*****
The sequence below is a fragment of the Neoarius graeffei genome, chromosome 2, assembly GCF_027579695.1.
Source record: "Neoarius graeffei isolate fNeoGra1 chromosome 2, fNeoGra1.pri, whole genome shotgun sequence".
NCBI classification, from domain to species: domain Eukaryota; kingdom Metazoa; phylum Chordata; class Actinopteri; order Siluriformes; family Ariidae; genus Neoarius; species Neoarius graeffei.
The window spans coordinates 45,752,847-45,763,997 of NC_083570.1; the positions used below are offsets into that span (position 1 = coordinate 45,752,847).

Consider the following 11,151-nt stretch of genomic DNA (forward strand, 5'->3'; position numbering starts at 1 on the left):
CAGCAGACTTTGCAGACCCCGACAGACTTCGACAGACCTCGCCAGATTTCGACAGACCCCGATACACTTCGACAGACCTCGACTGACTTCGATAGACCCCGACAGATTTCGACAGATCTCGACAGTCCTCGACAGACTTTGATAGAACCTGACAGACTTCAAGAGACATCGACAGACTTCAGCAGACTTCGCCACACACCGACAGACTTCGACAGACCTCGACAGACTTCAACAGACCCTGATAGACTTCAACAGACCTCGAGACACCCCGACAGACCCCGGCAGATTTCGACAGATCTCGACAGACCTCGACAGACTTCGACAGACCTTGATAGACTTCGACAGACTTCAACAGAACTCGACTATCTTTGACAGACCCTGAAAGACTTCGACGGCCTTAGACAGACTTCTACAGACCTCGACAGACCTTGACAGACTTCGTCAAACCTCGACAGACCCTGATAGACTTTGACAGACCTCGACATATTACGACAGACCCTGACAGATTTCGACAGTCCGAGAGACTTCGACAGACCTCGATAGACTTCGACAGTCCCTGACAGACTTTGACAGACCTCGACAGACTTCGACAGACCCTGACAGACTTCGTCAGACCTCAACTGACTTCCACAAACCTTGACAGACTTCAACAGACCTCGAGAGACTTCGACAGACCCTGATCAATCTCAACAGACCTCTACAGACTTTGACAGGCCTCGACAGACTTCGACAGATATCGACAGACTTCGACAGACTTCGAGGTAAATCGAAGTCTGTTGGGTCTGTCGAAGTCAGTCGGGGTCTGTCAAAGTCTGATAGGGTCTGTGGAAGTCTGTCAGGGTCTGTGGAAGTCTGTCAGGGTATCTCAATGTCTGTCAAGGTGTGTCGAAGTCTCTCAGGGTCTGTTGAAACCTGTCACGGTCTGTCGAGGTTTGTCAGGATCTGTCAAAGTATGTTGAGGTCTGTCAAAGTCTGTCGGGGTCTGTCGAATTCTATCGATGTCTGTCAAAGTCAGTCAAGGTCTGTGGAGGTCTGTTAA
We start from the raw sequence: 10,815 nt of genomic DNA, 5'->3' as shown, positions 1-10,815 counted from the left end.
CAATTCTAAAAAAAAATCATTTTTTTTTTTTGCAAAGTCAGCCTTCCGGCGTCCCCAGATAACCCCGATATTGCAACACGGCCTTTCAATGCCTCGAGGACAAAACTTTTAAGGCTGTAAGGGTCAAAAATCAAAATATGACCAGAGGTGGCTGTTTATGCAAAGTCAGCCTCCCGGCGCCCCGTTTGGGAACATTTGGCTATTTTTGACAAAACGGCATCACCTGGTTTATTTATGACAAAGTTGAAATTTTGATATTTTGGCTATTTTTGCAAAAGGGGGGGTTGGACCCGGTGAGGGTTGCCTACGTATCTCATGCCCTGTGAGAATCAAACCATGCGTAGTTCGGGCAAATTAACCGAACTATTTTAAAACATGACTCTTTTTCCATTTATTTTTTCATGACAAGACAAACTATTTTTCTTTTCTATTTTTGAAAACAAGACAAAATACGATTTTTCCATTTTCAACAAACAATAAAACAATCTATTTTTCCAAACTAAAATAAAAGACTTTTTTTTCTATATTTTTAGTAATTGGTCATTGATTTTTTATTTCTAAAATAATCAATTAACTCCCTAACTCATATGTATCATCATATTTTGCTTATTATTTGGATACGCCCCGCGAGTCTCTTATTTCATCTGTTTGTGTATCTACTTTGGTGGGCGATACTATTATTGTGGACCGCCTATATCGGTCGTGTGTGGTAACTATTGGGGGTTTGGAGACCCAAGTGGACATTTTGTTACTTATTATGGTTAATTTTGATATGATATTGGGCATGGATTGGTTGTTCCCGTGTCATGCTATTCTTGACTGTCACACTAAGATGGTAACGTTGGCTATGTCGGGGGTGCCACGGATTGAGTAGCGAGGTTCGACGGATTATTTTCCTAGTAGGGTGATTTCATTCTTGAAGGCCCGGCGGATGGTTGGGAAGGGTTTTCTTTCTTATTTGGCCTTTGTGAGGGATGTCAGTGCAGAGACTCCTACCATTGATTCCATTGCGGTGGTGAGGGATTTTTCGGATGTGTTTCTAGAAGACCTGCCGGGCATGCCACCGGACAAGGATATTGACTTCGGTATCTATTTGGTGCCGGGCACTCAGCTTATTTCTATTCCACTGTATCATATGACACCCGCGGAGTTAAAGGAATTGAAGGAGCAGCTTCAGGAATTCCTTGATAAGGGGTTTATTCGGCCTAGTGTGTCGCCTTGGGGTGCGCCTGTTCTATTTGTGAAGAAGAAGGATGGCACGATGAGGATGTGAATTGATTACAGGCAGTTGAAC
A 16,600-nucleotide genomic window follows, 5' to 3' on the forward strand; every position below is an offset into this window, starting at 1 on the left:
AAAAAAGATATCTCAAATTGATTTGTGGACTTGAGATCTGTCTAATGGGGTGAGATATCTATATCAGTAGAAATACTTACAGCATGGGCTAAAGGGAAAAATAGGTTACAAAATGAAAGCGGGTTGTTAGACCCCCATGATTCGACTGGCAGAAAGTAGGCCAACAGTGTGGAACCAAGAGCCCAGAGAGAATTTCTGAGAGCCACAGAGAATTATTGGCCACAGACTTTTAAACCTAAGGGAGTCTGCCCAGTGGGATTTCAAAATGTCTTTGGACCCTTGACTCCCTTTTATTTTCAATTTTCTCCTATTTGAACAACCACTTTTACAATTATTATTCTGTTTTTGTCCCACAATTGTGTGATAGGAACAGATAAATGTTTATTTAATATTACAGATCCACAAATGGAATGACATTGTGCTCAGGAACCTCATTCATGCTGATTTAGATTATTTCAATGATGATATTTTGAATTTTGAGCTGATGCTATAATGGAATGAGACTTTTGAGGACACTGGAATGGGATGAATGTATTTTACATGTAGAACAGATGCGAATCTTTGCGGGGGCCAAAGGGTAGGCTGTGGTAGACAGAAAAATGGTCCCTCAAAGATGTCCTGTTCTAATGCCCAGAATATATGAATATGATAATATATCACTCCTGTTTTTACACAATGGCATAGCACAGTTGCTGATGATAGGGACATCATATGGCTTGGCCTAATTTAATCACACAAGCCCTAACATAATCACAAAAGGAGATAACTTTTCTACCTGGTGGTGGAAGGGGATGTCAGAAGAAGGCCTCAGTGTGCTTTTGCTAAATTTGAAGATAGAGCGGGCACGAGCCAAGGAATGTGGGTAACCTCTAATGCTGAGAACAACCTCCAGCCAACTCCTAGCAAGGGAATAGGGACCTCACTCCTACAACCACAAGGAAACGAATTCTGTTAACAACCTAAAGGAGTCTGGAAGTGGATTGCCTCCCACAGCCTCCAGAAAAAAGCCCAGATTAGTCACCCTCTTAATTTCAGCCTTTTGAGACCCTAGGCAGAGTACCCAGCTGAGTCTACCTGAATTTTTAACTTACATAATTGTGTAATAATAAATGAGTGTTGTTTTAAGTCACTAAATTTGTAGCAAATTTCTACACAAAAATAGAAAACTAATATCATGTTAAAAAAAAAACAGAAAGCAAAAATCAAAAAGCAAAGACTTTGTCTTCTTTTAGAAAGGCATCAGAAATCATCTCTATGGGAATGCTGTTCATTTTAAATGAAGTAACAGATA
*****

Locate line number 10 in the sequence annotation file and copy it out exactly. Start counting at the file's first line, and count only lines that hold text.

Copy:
AAAAAAGATATCTCAAATTGATTTGTGGACTTGAGATCTGTCTAATGGGGTGAGATATCTATATCAGTAGAAATACTTACAGCATGGGCTAAAGGGAAAAATAGGTTACAAAATGAAAGCGGGTTGTTAGACCCCCATGATTCGACTGGCAGAAAGTAGGCCAACAGTGTGGAACCAAGAGCCCAGAGAGAATTTCTGAGAGCCACAGAGAATTATTGGCCACAGACTTTTAAACCTAAGGGAGTCTGCCCAGTGGGATTTCAAAATGTCTTTGGACCCTTGACTCCCTTTTATTTTCAATTTTCTCCTATTTGAACAACCACTTTTACAATTATTATTCTGTTTTTGTCCCACAATTGTGTGATAGGAACAGATAAATGTTTATTTAATATTACAGATCCACAAATGGAATGACATTGTGCTCAGGAACCTCATTCATGCTGATTTAGATTATTTCAATGATGATATTTTGAATTTTGAGCTGATGCTATAATGGAATGAGACTTTTGAGGACACTGGAATGGGATGAATGTATTTTACATGTAGAACAGATGCGAATCTTTGCGGGGGCCAAAGGGTAGGCTGTGGTAGACAGAAAAATGGTCCCTCAAAGATGTCCTGTTCTAATGCCCAGAATATATGAATATGATAATATATCACTCCTGTTTTTACACAATGGCATAGCACAGTTGCTGATGATAGGGACATCATATGGCTTGGCCTAATTTAATCACACAAGCCCTAACATAATCACAAAAGGAGATAACTTTTCTACCTGGTGGTGGAAGGGGATGTCAGAAGAAGGCCTCAGTGTGCTTTTGCTAAATTTGAAGATAGAGCGGGCACGAGCCAAGGAATGTGGGTAACCTCTAATGCTGAGAACAACCTCCAGCCAACTCCTAGCAAGGGAATAGGGACCTCACTCCTACAACCACAAGGAAACGAATTCTGTTAACAACCTAAAGGAGTCTGGAAGTGGATTGCCTCCCACAGCCTCCAGAAAAAAGCCCAGATTAGTCACCCTCTTAATTTCAGCCTTTTGAGACCCTAGGCAGAGTACCCAGCTGAGTCTACCTGAATTTTTAACTTACATAATTGTGTAATAATAAATGAGTGTTGTTTTAAGTCACTAAATTTGTAGCAAATTTCTACACAAAAATAGAAAACTAATATCATGTTAAAAAAAAAACAGAAAGCAAAAATCAAAAAGCAAAGACTTTGTCTTCTTTTAGAAAGGCATCAGAAATCATCTCTATGGGAATGCTGTTCATTTTAAATGAAGTAACAGATA